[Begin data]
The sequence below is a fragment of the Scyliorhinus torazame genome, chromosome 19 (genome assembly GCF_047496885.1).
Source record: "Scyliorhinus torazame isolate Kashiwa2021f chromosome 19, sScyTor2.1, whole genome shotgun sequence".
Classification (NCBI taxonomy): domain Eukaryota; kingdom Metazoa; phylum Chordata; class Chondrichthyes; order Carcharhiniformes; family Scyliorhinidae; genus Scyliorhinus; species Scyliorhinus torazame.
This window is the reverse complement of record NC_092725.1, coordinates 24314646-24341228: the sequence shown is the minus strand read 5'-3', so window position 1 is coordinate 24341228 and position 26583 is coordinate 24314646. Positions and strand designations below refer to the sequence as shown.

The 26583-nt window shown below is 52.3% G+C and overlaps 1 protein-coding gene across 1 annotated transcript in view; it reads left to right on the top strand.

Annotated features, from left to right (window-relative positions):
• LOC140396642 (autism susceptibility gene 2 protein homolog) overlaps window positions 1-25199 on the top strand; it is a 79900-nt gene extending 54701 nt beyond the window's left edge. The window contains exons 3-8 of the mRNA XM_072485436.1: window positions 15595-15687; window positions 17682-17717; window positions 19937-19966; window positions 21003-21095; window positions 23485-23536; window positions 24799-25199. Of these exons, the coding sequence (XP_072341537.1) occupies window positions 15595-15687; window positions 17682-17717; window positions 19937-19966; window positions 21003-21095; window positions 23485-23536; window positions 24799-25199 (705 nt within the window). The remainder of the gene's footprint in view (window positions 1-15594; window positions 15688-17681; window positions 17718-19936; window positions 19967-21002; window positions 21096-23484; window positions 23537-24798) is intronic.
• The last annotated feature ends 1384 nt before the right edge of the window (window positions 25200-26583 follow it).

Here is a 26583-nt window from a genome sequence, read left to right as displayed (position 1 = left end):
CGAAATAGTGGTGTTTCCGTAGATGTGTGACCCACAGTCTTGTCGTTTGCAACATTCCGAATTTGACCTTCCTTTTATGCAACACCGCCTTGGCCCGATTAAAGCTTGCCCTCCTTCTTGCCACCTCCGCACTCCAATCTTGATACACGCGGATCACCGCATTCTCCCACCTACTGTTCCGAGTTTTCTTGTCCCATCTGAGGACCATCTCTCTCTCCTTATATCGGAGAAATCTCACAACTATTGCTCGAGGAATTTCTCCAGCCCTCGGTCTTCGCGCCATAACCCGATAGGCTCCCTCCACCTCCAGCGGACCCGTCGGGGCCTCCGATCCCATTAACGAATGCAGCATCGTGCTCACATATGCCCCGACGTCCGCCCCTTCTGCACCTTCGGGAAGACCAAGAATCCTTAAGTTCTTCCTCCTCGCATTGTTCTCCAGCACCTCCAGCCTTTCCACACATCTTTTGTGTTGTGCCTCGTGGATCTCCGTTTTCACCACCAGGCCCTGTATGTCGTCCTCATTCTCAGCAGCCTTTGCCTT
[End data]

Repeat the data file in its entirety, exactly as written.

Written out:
The sequence below is a fragment of the Scyliorhinus torazame genome, chromosome 19 (genome assembly GCF_047496885.1).
Source record: "Scyliorhinus torazame isolate Kashiwa2021f chromosome 19, sScyTor2.1, whole genome shotgun sequence".
Classification (NCBI taxonomy): domain Eukaryota; kingdom Metazoa; phylum Chordata; class Chondrichthyes; order Carcharhiniformes; family Scyliorhinidae; genus Scyliorhinus; species Scyliorhinus torazame.
This window is the reverse complement of record NC_092725.1, coordinates 24314646-24341228: the sequence shown is the minus strand read 5'-3', so window position 1 is coordinate 24341228 and position 26583 is coordinate 24314646. Positions and strand designations below refer to the sequence as shown.

The 26583-nt window shown below is 52.3% G+C and overlaps 1 protein-coding gene across 1 annotated transcript in view; it reads left to right on the top strand.

Annotated features, from left to right (window-relative positions):
• LOC140396642 (autism susceptibility gene 2 protein homolog) overlaps window positions 1-25199 on the top strand; it is a 79900-nt gene extending 54701 nt beyond the window's left edge. The window contains exons 3-8 of the mRNA XM_072485436.1: window positions 15595-15687; window positions 17682-17717; window positions 19937-19966; window positions 21003-21095; window positions 23485-23536; window positions 24799-25199. Of these exons, the coding sequence (XP_072341537.1) occupies window positions 15595-15687; window positions 17682-17717; window positions 19937-19966; window positions 21003-21095; window positions 23485-23536; window positions 24799-25199 (705 nt within the window). The remainder of the gene's footprint in view (window positions 1-15594; window positions 15688-17681; window positions 17718-19936; window positions 19967-21002; window positions 21096-23484; window positions 23537-24798) is intronic.
• The last annotated feature ends 1384 nt before the right edge of the window (window positions 25200-26583 follow it).

Here is a 26583-nt window from a genome sequence, read left to right as displayed (position 1 = left end):
CGAAATAGTGGTGTTTCCGTAGATGTGTGACCCACAGTCTTGTCGTTTGCAACATTCCGAATTTGACCTTCCTTTTATGCAACACCGCCTTGGCCCGATTAAAGCTTGCCCTCCTTCTTGCCACCTCCGCACTCCAATCTTGATACACGCGGATCACCGCATTCTCCCACCTACTGTTCCGAGTTTTCTTGTCCCATCTGAGGACCATCTCTCTCTCCTTATATCGGAGAAATCTCACAACTATTGCTCGAGGAATTTCTCCAGCCCTCGGTCTTCGCGCCATAACCCGATAGGCTCCCTCCACCTCCAGCGGACCCGTCGGGGCCTCCGATCCCATTAACGAATGCAGCATCGTGCTCACATATGCCCCGACGTCCGCCCCTTCTGCACCTTCGGGAAGACCAAGAATCCTTAAGTTCTTCCTCCTCGCATTGTTCTCCAGCACCTCCAGCCTTTCCACACATCTTTTGTGTTGTGCCTCGTGGATCTCCGTTTTCACCACCAGGCCCTGTATGTCGTCCTCATTCTCAGCAGCCTTTGCCTT